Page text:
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ARTICLE |

Veterinary Medicine and Human Health

George L. Fite, MD
JAMA. 1969;208(10):1910-1911. doi:10.1001/jama.1969.03160100100033.
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ABSTRACT

The significance of veterinary medicine for human health has been known to both physician and veterinarian. At the highest scientific research brackets, harmony has always existed. Yet at the practitioner levels of both professions in the United States, minimal interchange exists. The place of the veterinarian as investigator, and his contribution to the needs of human good health, are little appreciated in medicine.

Such must be the inference drawn from the first section of this text which discusses the theory, the practice, and the importance of the veterinarian as integral member of the total health team. These chapters portray a history and a philosophy of the veterinarian's place in medicine. Many examples recall the difficulties, still apparent even 20 years ago, facing the medical biologist who sought to correlate many of the diseases of animals with those of man.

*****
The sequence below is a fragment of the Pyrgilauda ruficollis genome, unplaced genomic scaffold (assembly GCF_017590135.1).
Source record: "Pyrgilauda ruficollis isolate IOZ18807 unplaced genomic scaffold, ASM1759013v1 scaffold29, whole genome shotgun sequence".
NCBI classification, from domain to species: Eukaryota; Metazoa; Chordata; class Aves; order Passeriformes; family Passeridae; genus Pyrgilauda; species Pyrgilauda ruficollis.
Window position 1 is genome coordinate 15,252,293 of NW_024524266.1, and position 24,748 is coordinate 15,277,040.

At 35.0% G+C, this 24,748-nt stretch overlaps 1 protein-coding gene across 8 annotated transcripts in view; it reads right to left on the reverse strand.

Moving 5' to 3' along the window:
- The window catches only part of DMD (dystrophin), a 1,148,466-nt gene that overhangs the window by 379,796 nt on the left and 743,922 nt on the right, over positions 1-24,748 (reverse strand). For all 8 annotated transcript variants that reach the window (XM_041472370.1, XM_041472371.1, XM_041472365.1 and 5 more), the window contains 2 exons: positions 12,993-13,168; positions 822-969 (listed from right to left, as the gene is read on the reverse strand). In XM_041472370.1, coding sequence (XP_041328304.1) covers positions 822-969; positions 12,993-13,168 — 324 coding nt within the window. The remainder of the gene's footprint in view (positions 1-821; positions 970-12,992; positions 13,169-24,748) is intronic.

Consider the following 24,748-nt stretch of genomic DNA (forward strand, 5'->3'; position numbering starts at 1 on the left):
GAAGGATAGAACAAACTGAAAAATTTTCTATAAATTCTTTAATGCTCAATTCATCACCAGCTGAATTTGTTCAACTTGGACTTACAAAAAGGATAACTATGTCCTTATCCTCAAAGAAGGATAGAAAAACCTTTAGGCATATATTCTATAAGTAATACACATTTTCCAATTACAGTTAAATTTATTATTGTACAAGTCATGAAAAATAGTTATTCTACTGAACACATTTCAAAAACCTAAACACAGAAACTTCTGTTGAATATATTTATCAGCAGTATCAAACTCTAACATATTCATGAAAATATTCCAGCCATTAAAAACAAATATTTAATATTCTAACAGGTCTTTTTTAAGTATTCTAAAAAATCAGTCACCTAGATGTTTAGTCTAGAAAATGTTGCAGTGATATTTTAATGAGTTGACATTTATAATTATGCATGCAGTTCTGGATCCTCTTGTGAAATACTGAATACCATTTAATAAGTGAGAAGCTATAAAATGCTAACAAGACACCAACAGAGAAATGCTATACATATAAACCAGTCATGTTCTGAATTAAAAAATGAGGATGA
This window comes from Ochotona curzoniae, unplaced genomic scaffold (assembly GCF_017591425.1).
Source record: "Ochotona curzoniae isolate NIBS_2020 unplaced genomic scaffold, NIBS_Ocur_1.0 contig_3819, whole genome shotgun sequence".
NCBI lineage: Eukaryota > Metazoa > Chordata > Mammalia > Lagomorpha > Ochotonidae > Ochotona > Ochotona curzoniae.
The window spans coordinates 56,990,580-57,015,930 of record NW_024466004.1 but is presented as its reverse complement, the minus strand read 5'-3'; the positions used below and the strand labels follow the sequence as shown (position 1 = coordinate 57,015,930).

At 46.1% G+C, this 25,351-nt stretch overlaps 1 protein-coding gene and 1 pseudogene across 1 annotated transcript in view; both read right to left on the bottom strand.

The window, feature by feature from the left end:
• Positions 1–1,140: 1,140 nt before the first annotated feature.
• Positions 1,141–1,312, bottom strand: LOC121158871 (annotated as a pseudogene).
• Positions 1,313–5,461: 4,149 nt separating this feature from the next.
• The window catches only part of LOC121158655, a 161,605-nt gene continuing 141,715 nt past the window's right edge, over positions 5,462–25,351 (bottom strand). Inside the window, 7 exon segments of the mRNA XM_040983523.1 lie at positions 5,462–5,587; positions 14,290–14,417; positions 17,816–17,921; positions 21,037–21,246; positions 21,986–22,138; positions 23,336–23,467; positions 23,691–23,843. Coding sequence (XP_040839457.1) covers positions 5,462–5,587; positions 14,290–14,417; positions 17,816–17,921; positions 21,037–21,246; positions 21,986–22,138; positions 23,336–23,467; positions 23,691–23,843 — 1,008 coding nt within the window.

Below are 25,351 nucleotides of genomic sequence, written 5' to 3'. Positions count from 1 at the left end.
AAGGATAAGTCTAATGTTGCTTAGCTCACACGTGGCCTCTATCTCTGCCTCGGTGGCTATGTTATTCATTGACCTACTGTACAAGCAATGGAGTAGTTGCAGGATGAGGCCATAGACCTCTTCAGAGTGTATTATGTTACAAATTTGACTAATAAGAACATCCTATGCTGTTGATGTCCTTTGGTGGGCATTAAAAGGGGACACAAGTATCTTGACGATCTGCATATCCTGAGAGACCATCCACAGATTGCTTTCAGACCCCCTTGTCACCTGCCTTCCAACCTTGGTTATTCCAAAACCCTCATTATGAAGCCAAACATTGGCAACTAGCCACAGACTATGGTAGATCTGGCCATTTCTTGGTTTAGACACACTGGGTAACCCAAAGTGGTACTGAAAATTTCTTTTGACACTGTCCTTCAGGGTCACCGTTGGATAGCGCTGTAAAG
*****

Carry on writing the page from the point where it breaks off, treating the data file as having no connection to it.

The approach to integrating the two fields is accomplished mostly by

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The American Medical Association is accredited by the Accreditation Council for Continuing Medical Education to provide continuing medical education for physicians. The AMA designates this journal-based CME activity for a maximum of 1 AMA PRA Category 1 CreditTM per course. Physicians should claim only the credit commensurate with the extent of their participation in the activity. Physicians who complete the CME course and score at least 80% correct on the quiz are eligible for AMA PRA Category 1 CreditTM.
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